In keeping with the simplicity of yesterday’s post, this is another single line on a coloured background. At this point I should just get people to guess what this is. While that would be fun, it would water down the lead in to another series I am going to start here, but possibly not continue until quite a few days from now.
This summer I spent some time with Dan Stueber, a terrific flintknapper from Oregon. I have previously featured a replica spear point that he made. He comes to teach at U-Vic most summers. We had a plan to shoot some timelapse of him making tools, a plan that started but is by no means concluded. He will be back, and with luck we can shoot some more. There is quite a lot to learn about what works in terms of frames per second, angle of view, lighting, and so on. This series will continue with more from shots of his set up and some of his work,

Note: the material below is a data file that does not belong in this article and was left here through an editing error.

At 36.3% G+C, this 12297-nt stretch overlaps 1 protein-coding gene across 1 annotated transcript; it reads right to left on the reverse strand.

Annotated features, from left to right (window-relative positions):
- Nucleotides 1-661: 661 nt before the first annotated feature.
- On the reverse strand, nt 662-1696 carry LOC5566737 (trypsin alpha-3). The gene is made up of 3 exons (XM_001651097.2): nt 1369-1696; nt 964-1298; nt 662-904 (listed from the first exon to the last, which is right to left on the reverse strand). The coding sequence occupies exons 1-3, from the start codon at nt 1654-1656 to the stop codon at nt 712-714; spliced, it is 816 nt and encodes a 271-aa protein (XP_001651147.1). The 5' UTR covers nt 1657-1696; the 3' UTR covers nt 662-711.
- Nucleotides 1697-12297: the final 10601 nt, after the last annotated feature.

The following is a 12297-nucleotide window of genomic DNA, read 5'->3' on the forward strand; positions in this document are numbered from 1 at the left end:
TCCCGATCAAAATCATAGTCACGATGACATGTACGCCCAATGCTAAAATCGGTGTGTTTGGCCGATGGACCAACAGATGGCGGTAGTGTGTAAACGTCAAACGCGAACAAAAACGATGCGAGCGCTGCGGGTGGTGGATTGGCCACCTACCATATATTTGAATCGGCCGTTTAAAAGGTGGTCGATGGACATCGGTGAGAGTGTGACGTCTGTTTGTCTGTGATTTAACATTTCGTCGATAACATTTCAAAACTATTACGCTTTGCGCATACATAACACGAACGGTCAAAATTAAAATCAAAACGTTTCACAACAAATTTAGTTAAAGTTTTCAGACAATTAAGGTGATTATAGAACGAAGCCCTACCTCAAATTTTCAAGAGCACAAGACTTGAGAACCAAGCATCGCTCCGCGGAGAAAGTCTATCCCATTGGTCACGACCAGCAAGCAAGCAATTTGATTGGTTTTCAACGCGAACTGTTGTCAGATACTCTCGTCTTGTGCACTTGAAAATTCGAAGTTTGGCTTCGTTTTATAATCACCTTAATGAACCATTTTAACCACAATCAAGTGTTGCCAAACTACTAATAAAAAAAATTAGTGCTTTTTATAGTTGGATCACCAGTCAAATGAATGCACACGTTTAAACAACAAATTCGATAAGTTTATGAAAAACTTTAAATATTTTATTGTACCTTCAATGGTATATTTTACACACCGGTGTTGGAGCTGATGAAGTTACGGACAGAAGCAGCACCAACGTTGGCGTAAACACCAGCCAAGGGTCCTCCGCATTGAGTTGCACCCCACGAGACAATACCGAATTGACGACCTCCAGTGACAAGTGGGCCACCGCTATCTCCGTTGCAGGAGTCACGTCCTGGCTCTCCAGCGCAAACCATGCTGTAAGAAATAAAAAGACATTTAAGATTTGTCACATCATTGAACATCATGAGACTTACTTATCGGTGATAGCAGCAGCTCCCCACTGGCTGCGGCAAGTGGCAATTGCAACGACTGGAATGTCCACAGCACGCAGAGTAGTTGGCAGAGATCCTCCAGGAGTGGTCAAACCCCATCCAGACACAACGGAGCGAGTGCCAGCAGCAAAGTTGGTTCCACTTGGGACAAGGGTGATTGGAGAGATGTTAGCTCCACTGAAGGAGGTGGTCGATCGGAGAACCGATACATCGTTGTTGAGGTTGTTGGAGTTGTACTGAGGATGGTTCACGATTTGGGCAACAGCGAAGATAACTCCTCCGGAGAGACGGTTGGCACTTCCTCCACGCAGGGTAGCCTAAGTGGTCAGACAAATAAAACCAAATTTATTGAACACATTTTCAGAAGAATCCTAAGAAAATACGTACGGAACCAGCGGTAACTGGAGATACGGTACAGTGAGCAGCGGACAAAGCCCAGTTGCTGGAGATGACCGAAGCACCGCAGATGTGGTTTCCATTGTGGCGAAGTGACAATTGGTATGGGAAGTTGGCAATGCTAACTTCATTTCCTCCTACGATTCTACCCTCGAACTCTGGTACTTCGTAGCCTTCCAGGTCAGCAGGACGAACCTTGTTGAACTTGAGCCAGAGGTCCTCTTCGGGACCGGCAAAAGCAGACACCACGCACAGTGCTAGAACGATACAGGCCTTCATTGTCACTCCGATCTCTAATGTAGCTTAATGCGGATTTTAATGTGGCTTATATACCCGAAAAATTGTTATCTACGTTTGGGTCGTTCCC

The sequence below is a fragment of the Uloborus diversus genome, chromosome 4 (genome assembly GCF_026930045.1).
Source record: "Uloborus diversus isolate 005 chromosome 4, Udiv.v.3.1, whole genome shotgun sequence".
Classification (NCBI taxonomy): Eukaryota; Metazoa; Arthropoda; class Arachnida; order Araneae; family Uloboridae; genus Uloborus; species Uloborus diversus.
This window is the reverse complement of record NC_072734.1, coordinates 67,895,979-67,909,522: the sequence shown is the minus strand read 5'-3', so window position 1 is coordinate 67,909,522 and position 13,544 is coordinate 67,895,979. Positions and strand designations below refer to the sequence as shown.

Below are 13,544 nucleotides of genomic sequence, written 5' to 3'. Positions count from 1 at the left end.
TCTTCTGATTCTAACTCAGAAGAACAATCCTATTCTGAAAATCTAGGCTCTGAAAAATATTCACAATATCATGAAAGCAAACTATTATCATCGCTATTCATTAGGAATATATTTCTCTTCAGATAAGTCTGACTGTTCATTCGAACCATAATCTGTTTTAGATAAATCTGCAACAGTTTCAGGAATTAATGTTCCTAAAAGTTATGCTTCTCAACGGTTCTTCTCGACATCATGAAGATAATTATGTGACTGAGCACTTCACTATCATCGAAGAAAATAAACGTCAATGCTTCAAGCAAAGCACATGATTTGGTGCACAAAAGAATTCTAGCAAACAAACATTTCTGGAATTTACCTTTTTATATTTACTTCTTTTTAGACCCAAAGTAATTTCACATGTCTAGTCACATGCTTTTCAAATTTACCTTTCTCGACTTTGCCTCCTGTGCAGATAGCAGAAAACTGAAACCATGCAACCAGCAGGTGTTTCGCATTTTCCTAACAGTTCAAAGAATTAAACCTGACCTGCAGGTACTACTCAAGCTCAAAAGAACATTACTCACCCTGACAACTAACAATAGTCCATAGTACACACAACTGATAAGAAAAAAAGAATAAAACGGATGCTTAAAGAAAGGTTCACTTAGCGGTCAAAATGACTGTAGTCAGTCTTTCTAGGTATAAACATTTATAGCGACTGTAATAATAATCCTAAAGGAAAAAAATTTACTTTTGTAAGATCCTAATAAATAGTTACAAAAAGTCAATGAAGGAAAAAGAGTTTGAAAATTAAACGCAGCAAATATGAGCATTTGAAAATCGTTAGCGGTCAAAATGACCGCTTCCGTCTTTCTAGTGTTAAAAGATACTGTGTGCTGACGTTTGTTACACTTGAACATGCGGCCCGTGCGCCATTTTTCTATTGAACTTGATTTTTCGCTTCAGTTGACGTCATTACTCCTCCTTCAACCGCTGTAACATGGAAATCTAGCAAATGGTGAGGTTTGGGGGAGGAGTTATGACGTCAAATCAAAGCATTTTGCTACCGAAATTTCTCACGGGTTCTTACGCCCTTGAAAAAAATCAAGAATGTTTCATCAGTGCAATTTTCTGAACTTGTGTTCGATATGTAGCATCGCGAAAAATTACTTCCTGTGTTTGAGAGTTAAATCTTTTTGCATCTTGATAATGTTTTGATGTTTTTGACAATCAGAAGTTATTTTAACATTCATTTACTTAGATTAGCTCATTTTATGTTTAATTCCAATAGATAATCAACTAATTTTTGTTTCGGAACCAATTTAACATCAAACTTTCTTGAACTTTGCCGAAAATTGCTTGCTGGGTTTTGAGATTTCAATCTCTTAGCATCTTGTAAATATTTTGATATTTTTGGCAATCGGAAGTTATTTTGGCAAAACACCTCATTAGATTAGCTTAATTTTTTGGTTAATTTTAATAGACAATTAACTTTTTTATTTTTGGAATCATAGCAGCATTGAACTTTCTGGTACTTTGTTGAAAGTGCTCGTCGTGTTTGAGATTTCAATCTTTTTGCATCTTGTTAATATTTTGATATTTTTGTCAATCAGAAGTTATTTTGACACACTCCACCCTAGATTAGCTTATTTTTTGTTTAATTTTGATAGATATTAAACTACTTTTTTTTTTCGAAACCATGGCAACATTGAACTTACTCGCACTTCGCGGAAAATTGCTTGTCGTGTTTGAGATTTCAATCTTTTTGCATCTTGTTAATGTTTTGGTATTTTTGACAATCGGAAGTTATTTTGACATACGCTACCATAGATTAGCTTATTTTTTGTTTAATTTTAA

So, this photo is a row of students’ or teacher’s waste flakes, all obsidian, caught in a fold in the tarp laid down to keep them out of the grass. Obsidian is a volcanic glass and when it is first flaked the edge can be as sharp as one molecule thickness. There is little that is sharper, and indeed, stone tools are sometimes made for surgery as they cut more cleanly, and the wounds heal faster and with less scarring than the sharpest steel instruments. You don’t want to walk over this in bare feet, or get one of these down the edge of your shoe and sock, a bit of an occupational hazard for the modern flint knapper.
Canon 5Dii, Canon 100/f2.8 macro, f3.5, 1/160th.